Did Qualcomm Shrink its 28-Nanometer Problems to Zero?
Keki is a member of The Motley Fool Blog Network -- entries represent the personal opinion of the blogger and are not formally edited.
Mobile chip maker Qualcomm (NASDAQ: QCOM) is up to its ears in orders for its LTE enabled 28-nanometer-based Snapdragon S4 processor. Now Qualcomm, being a fabless semiconductor company means that all they do is design the chips and then outsource the job of manufacturing them to a third party also known as a foundry partner. Unfortunately, Qualcomm’s foundry partner, Taiwan Semiconductor Manufacturing Corporation is having a tough time churning out 28-nanometer based chips.
So, as one of life’s many little ironies, Qualcomm has approached rival Samsung to help make up for the shortfall. This comes close on the heels of Qualcomm’s deal with chip maker, United Microelectronics (NYSE: UMC) to meet approximately 20% to 30% of its chip needs.
So is this deal beneficial?
Firstly, for Samsung this would translate into additional business which should come in handy if the company’s Exynos chips fail to garner enough demand in the US. And since Samsung has invested billions into its manufacturing facilities, serving as a foundry partner should in part justify all those huge costs.
On the other hand for Qualcomm, outsourcing orders to external suppliers such as Samsung, can increase operating expenses. So margins might not be as high as it would have been with just TSMC in the picture. But I wouldn’t worry about that...
We need more chips!!!
The coming months will see the release of a large quantity of smartphone and tablet devices, notably Apple’s (NASDAQ: AAPL) next generation iPhone, rumored to use Qualcomm’s multipurpose Gobi chipset.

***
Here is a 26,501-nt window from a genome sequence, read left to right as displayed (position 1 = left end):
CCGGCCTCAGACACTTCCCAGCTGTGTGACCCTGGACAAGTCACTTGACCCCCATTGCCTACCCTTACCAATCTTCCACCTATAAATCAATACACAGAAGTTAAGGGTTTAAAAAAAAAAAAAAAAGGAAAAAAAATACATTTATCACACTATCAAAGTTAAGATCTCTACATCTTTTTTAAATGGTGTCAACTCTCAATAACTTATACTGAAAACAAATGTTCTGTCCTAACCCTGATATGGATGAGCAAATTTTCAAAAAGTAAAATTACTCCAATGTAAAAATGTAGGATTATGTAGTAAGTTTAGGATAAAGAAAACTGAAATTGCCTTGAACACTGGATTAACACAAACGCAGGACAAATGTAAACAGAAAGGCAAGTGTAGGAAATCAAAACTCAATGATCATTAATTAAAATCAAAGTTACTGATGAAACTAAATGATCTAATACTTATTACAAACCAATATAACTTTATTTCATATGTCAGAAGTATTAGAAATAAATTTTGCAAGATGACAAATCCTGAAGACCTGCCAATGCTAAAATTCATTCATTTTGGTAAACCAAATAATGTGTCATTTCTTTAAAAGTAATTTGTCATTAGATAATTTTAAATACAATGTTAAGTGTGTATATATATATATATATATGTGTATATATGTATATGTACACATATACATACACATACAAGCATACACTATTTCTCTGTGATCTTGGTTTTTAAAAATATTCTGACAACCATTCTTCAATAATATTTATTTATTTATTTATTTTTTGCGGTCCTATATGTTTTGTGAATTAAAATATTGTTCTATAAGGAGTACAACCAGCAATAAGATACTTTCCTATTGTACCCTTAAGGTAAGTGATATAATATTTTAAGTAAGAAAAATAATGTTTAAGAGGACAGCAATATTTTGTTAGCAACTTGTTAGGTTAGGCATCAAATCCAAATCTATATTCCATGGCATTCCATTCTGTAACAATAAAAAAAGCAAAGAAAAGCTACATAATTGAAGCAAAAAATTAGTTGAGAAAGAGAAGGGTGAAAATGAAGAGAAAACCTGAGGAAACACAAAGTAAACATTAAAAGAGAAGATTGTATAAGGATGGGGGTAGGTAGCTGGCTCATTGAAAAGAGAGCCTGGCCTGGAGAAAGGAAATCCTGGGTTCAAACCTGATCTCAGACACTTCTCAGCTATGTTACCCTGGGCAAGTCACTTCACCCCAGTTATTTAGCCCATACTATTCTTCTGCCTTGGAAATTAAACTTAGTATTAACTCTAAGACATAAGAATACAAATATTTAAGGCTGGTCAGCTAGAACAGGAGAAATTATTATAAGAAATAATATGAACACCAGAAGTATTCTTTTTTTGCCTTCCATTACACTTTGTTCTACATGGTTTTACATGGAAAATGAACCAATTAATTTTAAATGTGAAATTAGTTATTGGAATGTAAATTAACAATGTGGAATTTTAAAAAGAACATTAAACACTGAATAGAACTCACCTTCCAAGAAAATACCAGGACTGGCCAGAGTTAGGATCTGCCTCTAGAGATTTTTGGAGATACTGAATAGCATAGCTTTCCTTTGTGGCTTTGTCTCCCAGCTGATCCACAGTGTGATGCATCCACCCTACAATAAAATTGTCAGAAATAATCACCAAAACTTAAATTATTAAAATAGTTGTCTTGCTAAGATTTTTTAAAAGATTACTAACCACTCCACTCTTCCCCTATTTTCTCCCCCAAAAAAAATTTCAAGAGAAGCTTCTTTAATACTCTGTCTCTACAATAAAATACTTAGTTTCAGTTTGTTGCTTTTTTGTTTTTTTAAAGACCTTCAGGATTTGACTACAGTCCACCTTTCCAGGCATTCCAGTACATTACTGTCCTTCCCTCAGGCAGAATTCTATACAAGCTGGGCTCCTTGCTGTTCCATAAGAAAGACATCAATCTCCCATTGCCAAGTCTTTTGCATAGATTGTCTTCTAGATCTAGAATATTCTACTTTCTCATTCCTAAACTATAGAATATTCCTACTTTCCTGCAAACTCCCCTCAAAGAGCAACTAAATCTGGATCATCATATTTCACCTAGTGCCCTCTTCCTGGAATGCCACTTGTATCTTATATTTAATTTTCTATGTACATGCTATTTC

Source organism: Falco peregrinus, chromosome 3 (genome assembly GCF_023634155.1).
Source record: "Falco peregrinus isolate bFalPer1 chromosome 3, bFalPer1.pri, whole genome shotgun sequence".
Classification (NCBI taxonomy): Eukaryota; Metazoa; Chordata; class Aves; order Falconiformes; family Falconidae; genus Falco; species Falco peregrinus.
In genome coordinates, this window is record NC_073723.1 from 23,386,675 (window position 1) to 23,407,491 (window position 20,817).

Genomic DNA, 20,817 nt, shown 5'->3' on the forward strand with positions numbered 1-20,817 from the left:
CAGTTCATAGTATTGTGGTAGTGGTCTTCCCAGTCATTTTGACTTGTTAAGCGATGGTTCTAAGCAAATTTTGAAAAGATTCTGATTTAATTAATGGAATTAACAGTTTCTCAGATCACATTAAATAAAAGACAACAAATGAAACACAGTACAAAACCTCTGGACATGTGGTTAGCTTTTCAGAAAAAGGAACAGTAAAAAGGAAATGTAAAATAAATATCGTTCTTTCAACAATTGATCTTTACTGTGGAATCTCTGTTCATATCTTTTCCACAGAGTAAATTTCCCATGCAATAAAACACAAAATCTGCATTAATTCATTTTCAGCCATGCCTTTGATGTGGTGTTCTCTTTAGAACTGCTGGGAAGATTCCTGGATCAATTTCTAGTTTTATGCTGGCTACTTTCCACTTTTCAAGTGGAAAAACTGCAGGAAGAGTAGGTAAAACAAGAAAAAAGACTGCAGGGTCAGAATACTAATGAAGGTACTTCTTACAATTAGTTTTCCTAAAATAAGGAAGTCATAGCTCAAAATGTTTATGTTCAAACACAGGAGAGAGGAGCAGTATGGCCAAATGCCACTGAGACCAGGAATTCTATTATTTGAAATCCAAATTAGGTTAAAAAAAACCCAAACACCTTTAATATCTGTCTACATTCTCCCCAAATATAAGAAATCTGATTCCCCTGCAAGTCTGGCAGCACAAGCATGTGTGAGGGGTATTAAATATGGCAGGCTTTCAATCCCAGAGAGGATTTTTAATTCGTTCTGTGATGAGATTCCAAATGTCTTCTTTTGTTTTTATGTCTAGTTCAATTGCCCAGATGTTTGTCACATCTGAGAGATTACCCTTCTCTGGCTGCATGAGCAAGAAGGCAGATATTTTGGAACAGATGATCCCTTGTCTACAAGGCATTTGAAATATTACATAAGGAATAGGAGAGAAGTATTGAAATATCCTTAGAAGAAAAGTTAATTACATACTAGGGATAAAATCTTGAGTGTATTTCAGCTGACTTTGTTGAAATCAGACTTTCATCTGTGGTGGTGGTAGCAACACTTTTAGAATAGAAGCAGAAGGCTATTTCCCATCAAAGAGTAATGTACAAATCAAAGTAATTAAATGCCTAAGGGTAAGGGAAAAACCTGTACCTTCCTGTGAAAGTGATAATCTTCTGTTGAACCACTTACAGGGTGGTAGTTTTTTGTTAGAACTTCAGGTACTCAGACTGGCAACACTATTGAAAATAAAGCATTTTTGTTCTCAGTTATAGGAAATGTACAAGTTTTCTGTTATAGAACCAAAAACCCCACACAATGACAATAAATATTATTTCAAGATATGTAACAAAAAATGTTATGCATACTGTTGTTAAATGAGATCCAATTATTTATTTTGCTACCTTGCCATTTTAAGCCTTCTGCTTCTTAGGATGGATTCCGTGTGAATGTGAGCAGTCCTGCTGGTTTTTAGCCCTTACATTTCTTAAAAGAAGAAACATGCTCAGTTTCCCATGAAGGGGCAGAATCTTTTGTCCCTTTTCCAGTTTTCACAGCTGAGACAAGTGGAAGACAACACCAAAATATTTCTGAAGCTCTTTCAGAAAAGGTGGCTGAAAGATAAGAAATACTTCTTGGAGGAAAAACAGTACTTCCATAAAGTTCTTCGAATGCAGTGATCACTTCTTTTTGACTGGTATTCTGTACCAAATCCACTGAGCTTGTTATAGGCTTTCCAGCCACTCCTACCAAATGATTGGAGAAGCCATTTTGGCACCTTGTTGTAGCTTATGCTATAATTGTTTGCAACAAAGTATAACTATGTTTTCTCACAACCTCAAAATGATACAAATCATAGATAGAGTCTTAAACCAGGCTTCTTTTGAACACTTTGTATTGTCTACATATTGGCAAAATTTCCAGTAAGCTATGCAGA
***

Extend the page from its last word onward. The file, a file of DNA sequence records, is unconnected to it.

Microsoft’s (NASDAQ: MSFT) upcoming Windows RT operating system, designed to run on ARM (NASDAQ: ARMH) based hardware would also be a driving force for chip demand. Moreover, with ARM based processors appearing on notebooks, the PC market can also be another growing area of demand for Qualcomm’s Snapdragon processors.
So, as you might have guessed by now, Qualcomm’s deal with Samsung and United Microelectronics is essential and also a lot more desirable than losing customers to rivals such as NVIDIA, Broadcom or even the Godzilla of chipmakers, Intel. But while Qualcomm might be compelled to take such steps for now, one shouldn't ignore the company's underlying strengths.
A Well Built Balance Sheet
Qualcomm’s balance sheet clocked total cash and short term investments at more than $15 billion with just over $1 billion in debt as of the quarter ending 25th March this year. I’d say that the company is well covered for any unforeseen problems. If necessary, Qualcomm can even afford to construct its own chip manufacturing facilities and doesn't need to care two hoots about the likes of TSMC.
The Bottom line
Qualcomm recently declared a quarterly cash dividend of $0.25 per share. While the dividend yield may not be too great, the company’s prospects certainly look bright due to the sheer demand for its processor chips.
So did Qualcomm shrink its 28-nanometer problems down to zero? Well, in the near term, the company might witness some weakness due to supply shortages and increased expenditure to secure more chip supplies. But for the long haul, I'd say that the company should solve its problems successfully.
I’m as bullish as ever on QCOM.
kekidf has no positions in the stocks mentioned above. The Motley Fool owns shares of Apple, Microsoft, and Qualcomm. Motley Fool newsletter services recommend Apple and Microsoft. Try any of our Foolish newsletter services free for 30 days. We Fools may not all hold the same opinions, but we all believe that considering a diverse range of insights makes us better investors. The Motley Fool has a disclosure policy.If you have questions about this post or the Fool’s blog network, click here for information.